I talked to the drug guys and I was about to arrest the passenger for littering, which got us a free seach of the passenger compartment, when the K9 showed up. So, we let him run the dog. It hit, and we located a large amount of crack under the front passenger seat. I ended up just citing the passenger for littering instead of arresting, but if the K9 had been any farther away I would have arrested the passenger and we would have found the crack without the K9.

        Moral of the story, find the obscure statutes that are technically misdemeanors and use them to solve problems.
        -Landric

        "The Engine could still smile...it seemed to scare them"-Felix

        Comment


        • #5
          So, your telling us that a court of law is ordering your department to not enforce the law or to ignore it?

          You live in a "poopy" hole (don't want to get banned again) and it won't get any better until the people who live there decide enough is enough.

          I have no suggestions past
          find the obscure statutes that are technically misdemeanors and use them to solve problems
          except to "move" maybe.

          You can maybe hope that "some sorry so'n'so" who is totally annonymous takes it upon him/her self to write about the sympathetic judge who has hidden gold coins in his yard and who has promised immunity from all crimes committed there by down troden misunderstood illegal immigrants ... on the back of a map to his residence.

          I'm just saying ... ... it "could" happen?

          Last edited by t150vsuptpr; 08-06-2008, 10:31 PM.
          "That's right man, we've got mills here that'll blow that heap of your's right off the road."

          "Beautiful Daughter of the Stars."(it's my home now)

          >>>>> A Time for Choosing <<<<<

          Retired @ 31yr 2mo as of 0000 hrs. 01-01-10. Yeah, all in all, it was good.

          Comment


          • #6
            I not only see racism, but I see that they are ordering you to enforce the laws only upon citizens who are otherwise usually law abiding, and to just ignore the ones that are never law abiding (in addition to being here illegally).

            Comment


            • #7
              Don't ignore the small stuff. Even a misdemeanor can lead to something very big, even to something requiring the involvement of federal agencies. And I am not just talking immigration here.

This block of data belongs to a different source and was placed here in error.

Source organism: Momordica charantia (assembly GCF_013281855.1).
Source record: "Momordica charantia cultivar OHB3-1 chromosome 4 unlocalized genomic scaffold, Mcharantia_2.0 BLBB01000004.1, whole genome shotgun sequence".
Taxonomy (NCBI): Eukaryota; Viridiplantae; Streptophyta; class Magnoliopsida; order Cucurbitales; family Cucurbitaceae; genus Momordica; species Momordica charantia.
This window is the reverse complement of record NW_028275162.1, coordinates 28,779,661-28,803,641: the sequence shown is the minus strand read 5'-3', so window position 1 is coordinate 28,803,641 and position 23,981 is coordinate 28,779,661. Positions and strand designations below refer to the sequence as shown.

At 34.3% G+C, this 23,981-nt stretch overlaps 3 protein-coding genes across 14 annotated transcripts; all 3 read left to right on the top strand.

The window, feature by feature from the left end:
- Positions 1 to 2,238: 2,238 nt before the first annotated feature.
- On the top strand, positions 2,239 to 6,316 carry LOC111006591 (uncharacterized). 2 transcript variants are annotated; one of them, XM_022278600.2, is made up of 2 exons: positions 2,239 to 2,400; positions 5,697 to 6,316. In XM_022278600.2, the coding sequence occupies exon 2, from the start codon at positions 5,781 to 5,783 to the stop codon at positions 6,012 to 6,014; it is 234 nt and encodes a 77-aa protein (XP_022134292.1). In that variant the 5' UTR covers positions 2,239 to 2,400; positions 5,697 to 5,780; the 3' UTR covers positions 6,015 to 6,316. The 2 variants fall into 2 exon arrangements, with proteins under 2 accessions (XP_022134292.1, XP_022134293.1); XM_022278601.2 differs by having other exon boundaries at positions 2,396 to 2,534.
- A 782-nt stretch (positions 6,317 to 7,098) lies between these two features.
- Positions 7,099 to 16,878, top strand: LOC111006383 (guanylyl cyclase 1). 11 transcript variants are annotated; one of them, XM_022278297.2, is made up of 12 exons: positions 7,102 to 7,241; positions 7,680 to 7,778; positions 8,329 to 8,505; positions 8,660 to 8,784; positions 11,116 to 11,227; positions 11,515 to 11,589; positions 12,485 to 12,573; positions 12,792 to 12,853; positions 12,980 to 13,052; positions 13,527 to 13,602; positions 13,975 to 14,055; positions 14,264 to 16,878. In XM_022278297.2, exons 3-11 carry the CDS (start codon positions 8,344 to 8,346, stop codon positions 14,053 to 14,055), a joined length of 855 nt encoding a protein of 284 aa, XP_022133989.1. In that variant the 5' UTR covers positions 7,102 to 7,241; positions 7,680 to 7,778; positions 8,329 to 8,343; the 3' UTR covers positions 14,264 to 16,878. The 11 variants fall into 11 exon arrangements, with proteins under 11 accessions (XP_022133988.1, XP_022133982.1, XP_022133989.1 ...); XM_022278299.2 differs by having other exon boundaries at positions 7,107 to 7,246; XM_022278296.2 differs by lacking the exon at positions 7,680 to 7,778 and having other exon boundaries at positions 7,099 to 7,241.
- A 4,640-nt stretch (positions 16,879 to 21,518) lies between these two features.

Though their numbers are many, as the grass upon the field, we will count them at the end of the day.

              Comment


              • #8
                The municipality should change the offenses' punishment to make them misdemeanors.
                Facts do not cease to exist because they are ignored. -- Aldous Huxley
                Two things are infinite: the universe and human stupidity. -- Albert Einstein

                Comment


                • #9
                  Originally posted by L-1 View Post
                  First, I am shocked that the court has taken it upon itself to issue orders about booking versus citations.
                  Yep -- you and me both. Welcome to living in an uber-liberal state.

                  Public pressure can cause the courts to back off, or if the law allows, get your city council to pass misdemeanor ordinances that will help deal with the issue.
                  I like that second idea a lot.

                  Pete

                  Comment


                  • #10
                    Originally posted by Sarkis View Post
                    I not only see racism, but I see that they are ordering you to enforce the laws only upon citizens who are otherwise usually law abiding, and to just ignore the ones that are never law abiding (in addition to being here illegally).
                    No argument from me.

                    Pete

                    Comment


                    • #11
                      It seems homeless people tend to have dogs. There are a lot of Animal Control codes, at least in my jurisdiction, that are misdemeanors.

                      Comment


                      • #12
                        Research your penal code/vehicle code and anything else and start hammering them with EVERYTHING......letter of the law enforcement, with absolutely no warnings or breaks......